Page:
THA seeks bailout package for tourism stakeholders

The content originally appeared on: Trinidad and Tobago Newsday

Traditional Carnival characters greet visitors on their arrival at the ANR Robinson International Airport in Crown Point, Tobago. – File photo/David Reid

Chief Secretary Farley Augustine says the Tobago House of Assembly (THA) is trying to implement a bailout package for stakeholders in the tourism sector still reeling from the effects of the covid19 pandemic.

He was speaking on Saturday at the official relaunch of the Kariwak Village Development Co, Crown Point, Tobago.

Kariwak Village, which was established in 1982, is in the process of rebranding its image to position itself as the epicentre for wellness in the region.

Augustine noted that Kariwak, like other similar establishments in the tourism sector, suffered financially over the past two years of the pandemic.

He commended the hotel’s chairman Allan Clovis and executive team for their decision to invest in wellness post-covid19.

“We really want places like Kariwak to survive and to do well so much so that I have been pestering he technocrats in finance to find more and more money so that we can create a bailout package for those in the tourism sector.”

Augustine added, “We did some grant funding and grant funding is good. What I figure the business sector needs now is a liquidity line with at least a 30-month moratorium before starting to pay so that you can catch yourself and have sort if liquidity to work with.”

He observed that although Tobago’s economy is almost fully reopened – owing to the covid19 restrictions being lifted almost one month ago – international flights coming to the island are still virtually empty.

“An international flight came in on Saturday evening (last week). But the truth is that most of those flights, they coming in pretty empty. So, it means that we have not done something right over all of these years that we have spent millions of dollars to keep these flights going. So, they can’t afford to be coming empty.”

Augustine said the situation provides an opportunity for the island to capitalise on domestic tourism.

“Just Easter alone showed us that we can overwhelm the place with just Trinis who just want a vacation that is close by, that is affordable and that is welcoming.

“And so, part of our discussion must be to ensure that we consider every Trini a tourist and not just those that come from the United Kingdom or one of our international source markets. We have to consider every Trini a tourist. Yes, they coming with US dollars but for now we will take all the TT dollars we can get.”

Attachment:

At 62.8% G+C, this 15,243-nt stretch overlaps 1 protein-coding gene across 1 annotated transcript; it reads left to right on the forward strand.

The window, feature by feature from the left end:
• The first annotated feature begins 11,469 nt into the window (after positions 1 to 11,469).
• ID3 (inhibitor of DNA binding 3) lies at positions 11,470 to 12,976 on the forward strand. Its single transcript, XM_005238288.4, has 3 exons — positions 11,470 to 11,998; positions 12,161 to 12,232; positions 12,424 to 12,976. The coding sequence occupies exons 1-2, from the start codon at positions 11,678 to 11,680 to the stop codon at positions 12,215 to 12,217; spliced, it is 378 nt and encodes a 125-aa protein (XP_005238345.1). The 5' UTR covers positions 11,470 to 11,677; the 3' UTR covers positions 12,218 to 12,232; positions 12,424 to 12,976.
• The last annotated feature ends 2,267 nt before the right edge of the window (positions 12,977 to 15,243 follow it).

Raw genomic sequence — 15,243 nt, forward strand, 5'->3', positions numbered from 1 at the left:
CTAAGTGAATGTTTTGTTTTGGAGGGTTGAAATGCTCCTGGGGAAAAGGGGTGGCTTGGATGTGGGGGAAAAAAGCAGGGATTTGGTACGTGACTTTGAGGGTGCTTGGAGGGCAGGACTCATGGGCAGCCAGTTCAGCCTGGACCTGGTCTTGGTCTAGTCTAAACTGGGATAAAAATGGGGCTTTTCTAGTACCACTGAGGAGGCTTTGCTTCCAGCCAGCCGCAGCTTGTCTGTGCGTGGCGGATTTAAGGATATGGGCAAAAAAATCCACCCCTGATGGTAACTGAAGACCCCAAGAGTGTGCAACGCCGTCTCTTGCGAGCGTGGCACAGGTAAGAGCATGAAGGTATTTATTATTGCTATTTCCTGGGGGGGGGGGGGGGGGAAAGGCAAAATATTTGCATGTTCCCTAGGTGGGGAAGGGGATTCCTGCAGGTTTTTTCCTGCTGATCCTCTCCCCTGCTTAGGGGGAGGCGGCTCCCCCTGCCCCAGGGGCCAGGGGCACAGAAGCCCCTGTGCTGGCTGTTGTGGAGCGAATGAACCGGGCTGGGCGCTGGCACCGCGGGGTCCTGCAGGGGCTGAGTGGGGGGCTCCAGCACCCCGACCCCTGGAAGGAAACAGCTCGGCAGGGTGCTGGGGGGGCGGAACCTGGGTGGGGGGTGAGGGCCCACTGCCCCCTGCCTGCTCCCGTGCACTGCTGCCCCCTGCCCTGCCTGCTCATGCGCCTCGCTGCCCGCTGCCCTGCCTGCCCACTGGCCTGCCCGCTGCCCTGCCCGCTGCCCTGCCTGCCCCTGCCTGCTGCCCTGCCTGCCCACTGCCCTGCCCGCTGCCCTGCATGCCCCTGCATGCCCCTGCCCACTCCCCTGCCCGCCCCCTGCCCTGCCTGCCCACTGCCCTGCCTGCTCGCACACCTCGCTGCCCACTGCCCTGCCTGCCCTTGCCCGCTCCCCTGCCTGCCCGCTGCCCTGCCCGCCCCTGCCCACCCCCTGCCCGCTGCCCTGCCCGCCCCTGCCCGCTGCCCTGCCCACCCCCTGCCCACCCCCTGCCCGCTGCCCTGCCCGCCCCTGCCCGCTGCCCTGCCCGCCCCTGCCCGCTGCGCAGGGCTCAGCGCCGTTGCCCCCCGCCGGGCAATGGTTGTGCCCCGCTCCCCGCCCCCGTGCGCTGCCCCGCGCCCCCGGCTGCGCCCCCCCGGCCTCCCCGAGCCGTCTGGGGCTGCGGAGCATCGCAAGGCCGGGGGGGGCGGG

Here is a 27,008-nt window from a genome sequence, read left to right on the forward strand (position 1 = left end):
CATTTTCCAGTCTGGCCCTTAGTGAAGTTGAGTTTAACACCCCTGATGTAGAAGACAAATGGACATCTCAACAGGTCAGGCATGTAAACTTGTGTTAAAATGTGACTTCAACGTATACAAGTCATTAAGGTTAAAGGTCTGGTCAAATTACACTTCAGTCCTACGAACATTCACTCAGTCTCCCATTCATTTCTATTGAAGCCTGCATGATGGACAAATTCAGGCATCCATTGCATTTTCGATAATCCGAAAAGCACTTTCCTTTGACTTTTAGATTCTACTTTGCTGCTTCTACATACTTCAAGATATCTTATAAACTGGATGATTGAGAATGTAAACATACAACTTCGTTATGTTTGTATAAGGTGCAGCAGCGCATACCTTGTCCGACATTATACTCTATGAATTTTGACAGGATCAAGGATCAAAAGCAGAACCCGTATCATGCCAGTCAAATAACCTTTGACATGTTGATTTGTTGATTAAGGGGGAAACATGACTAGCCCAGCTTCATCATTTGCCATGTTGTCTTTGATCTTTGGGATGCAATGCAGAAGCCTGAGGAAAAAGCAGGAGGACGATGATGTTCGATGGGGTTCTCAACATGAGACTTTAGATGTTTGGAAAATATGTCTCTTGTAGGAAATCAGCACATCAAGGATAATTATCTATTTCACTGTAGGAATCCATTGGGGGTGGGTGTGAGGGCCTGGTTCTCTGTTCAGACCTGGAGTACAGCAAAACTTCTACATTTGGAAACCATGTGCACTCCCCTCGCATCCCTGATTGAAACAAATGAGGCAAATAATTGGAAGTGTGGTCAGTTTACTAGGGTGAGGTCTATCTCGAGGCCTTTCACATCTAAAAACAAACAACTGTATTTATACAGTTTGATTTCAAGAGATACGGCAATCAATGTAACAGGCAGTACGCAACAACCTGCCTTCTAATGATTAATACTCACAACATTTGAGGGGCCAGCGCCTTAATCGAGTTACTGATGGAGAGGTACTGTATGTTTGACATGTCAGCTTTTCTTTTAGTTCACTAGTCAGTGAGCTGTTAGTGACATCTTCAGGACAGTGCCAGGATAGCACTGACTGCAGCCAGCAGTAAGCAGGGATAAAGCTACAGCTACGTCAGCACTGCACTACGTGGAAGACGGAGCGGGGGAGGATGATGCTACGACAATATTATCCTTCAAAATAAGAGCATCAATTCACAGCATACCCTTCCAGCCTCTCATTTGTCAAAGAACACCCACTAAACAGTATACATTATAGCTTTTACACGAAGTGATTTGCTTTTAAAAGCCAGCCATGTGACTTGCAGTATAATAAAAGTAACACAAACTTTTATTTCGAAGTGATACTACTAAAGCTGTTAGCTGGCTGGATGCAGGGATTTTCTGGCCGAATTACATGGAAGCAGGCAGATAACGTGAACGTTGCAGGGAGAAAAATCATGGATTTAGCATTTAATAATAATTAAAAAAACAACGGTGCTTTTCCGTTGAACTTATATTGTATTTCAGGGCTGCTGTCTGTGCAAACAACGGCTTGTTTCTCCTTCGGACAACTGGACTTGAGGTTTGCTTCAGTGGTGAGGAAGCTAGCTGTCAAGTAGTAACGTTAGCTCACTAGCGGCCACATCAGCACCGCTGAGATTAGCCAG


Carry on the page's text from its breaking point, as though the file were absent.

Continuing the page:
He said in order to step into the future, one sometimes must think back to the things that worked and figure out why it was lost.

“We have to unearth from those things in the past that which were successful and reignite some of those things. I am hopeful that Kariwak will present that reignition we need on the island.”

Augustine also used the forum to again appeal for improvements in the quality of service in Tobago.

“Ultimately, if we are having a discussion making the tourism sector successful we have to talk service in the Tobago space.

“Oh gosh. That is a problem. Oh gosh, please Tobagonians, we have to find a way to understand that service is not servitude and that giving someone a glass of water with a smile takes nothing away from you or from your character. We have to get back to doing that again.”

He added, “There is just nothing wrong with being polite and being nice…. Now that I am chief secretary I get good service wherever I go because people just recognise your face and want to be helpful. But ordinary citizens complain about the service they receive from other Tobagonians.”

Augustine said Tobagonians are generally not impolite.

“When you go into the villages and see how we live, we are by nature very polite. You can hear raucous laughter across the neighbour’s fence. We share our food with each-other.”

He added villagers often come together to cook at wakes, weddings and funerals.

“We now have to take that culture and transpose it into the tourism and service, generally, that which we know culturally. We now have to take that and move that to the place where serve people, whether it is in a restaurant, hotel, clothing store or a little shop in the street. Even if it is street food that you are selling, service is important and how you treat people is important.”

At a post-Executive Council media conference on August 23, 2021, former chief secretary Ancil Dennis announced the assembly was embarking on a three-year initiative to change the service culture in Tobago.

The first phase of the initiative, which was conducted by Singaporean company Uplifting Service, targeted senior managers and those in leadership roles within the THA and other sectors.

On that occasion, Dennis said, “The intention is to train the entire island, tourism sector operatives and even persons across the public sector, taxi operators, all those involved in any element of service will be trained in customer service.”